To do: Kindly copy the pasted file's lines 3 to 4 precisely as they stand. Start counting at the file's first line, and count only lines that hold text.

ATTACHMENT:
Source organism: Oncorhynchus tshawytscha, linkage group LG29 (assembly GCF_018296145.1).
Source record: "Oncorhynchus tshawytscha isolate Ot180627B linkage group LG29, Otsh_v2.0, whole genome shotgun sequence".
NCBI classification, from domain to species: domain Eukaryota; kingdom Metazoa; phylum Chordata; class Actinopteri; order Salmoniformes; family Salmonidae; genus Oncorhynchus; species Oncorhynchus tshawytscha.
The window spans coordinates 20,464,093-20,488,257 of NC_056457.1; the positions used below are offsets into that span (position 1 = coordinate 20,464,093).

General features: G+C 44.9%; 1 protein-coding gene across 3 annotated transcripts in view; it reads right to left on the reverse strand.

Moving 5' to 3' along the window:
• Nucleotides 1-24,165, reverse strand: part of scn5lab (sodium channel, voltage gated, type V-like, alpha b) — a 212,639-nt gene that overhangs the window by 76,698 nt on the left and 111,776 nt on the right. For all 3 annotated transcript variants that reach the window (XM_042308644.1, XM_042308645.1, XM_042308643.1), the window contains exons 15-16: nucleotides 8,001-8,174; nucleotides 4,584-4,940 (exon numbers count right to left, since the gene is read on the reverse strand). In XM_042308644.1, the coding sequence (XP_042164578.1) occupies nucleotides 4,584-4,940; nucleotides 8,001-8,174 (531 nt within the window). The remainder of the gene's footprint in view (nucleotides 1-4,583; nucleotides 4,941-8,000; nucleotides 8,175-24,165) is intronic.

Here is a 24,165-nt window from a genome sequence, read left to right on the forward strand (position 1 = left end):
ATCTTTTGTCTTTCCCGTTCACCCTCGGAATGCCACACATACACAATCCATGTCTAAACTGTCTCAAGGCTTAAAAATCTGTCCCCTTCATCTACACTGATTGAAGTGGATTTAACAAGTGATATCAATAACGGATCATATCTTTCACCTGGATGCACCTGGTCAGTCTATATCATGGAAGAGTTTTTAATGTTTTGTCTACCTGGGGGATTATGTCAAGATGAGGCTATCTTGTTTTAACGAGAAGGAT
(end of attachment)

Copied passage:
NCBI classification, from domain to species: domain Eukaryota; kingdom Metazoa; phylum Chordata; class Actinopteri; order Salmoniformes; family Salmonidae; genus Oncorhynchus; species Oncorhynchus tshawytscha.
The window spans coordinates 20,464,093-20,488,257 of NC_056457.1; the positions used below are offsets into that span (position 1 = coordinate 20,464,093).